Great talent is scarce, and turnover is costly. A recent study conducted by the Bureau of Labor Statistics reveals that workers typically average 4.4 years at each job, but that tenure drops the younger the employee.
Loss of talent impacts productivity and requires an organization to invest both time and resources to search and onboard replacements, making attracting, hiring, and retaining top talent all the more important. Moreover, according to Zip Recruiter, “Quality hires not only impact your bottom line (retention rates, higher performance) but also create the ‘flavor’ of how your service or product is created and delivered.”
In other words, it’s the employees themselves who help create their corporate culture.
Building a workforce made up of individuals proven to go the extra mile is critical. The extra mile factor, known as discretionary effort, was defined by Gartner’s 2019 Global Talent Monitor study as “employees’ willingness to go above and beyond the call of duty, such as helping others with heavy workloads, volunteering for additional duties, and looking for ways to perform the job more efficiently.” These are the people you want on your team to help your business thrive.
How do you do that? By offering your employees something in return for what they deliver.
Employee value proposition, or EVP, is what employees get for what they give. A strong EVP can help attract and retain the best talent. A recent article published by Gartner titled “Strengthen Your Employee Value Proposition” states, “organizations that effectively deliver on their EVP can decrease annual employee turnover by just under 70 percent and increase new hire commitment by nearly 30 percent.”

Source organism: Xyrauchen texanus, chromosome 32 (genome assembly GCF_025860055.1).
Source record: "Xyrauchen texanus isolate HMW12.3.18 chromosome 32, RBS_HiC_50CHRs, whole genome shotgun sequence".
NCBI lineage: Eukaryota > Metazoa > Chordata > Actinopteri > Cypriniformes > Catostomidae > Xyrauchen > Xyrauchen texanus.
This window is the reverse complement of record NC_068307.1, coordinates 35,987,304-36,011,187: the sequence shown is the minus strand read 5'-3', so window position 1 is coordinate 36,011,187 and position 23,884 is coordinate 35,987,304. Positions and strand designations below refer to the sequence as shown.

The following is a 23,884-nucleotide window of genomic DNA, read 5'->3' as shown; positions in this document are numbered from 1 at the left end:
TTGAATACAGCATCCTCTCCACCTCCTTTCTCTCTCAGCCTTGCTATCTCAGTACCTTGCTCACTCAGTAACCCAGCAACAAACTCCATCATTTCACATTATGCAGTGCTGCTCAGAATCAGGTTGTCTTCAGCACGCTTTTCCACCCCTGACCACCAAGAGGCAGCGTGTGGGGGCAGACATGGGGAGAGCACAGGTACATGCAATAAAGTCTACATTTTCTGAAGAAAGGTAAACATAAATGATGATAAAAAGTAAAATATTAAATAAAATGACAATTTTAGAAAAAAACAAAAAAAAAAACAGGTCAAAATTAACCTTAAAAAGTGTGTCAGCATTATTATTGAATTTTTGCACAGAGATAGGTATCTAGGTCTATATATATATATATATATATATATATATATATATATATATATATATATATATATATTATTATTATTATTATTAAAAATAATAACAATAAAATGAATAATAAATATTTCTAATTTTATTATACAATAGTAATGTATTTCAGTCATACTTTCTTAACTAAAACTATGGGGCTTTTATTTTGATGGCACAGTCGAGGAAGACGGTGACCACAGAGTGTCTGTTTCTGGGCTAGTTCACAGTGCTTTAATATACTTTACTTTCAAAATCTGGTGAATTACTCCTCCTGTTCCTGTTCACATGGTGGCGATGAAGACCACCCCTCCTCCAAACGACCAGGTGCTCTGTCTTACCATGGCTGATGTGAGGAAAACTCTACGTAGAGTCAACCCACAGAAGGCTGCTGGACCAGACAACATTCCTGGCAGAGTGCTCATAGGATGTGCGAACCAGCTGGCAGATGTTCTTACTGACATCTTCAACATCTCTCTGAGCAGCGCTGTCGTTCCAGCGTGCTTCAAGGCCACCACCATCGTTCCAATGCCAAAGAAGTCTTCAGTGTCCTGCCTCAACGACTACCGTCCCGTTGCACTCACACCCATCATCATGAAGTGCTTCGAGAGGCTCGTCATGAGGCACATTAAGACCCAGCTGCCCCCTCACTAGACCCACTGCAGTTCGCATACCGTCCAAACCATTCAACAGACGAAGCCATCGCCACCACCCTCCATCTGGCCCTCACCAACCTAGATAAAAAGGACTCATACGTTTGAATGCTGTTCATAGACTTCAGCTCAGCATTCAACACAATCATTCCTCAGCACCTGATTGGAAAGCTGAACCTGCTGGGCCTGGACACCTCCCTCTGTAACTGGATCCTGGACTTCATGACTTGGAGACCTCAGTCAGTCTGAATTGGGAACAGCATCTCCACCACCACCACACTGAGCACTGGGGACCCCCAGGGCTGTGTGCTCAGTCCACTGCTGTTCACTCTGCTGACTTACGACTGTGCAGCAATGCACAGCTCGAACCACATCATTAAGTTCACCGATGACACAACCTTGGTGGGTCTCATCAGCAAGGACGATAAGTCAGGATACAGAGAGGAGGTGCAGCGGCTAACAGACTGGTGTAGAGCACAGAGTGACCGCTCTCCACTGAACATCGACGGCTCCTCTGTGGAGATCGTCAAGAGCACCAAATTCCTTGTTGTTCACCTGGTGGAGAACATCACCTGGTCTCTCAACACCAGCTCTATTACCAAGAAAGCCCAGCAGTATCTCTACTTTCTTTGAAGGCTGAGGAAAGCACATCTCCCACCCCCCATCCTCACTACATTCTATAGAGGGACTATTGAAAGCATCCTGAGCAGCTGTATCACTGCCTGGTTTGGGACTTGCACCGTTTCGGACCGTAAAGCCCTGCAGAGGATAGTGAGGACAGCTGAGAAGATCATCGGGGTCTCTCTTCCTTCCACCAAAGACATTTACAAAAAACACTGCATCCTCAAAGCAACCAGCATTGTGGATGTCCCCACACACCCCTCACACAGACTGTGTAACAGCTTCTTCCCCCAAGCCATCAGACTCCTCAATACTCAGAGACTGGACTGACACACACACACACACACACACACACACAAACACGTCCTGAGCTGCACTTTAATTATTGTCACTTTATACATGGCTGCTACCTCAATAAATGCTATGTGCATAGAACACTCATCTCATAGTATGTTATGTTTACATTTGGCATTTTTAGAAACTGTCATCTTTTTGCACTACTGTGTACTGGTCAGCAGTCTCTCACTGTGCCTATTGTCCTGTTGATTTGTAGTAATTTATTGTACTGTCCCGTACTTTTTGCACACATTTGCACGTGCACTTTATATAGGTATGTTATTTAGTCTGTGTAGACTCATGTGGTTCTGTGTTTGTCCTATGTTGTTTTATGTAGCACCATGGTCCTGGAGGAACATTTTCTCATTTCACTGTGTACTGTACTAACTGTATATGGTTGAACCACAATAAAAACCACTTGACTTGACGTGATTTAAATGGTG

Our company culture sets us apart from the competition, which is why communicating our values can help us attract quality talent. The better our HR department communicate guidelines and incentives aligned with our company’s culture and values—such as potential career progressions, opportunities for training and development, work environment, and rewards—the more successful your referral program—and your candidates—will be.
Business Goals & Strategies for Quality Referrals
When your employees are aware of your referral program and are actively promoting open positions and recommending their peers, this reflects both employee satisfaction and a positive corporate culture. It means that your people are engaged and working towards improving all aspects of the company, that ultimately, they have a stake in your company’s growth.
Employee referrals also help achieve strategic organizational goals in many ways. Whether it be attaining a higher quality of hire, increasing new employee retention, improving morale, decreasing turnover rate, or streamlining onboarding, encouraging employee referrals can support these goals. We are proud to share that at Nakisa, almost 50 percent of our new hires in 2020 were referrals.
An organization that focuses on developing lasting relationships between colleagues, prospective candidates, and clients is building a solid company culture. These human connections are what make the place, the work—our investment in our professional lives—all worthwhile.
Read more articles in our HR in HCM series here.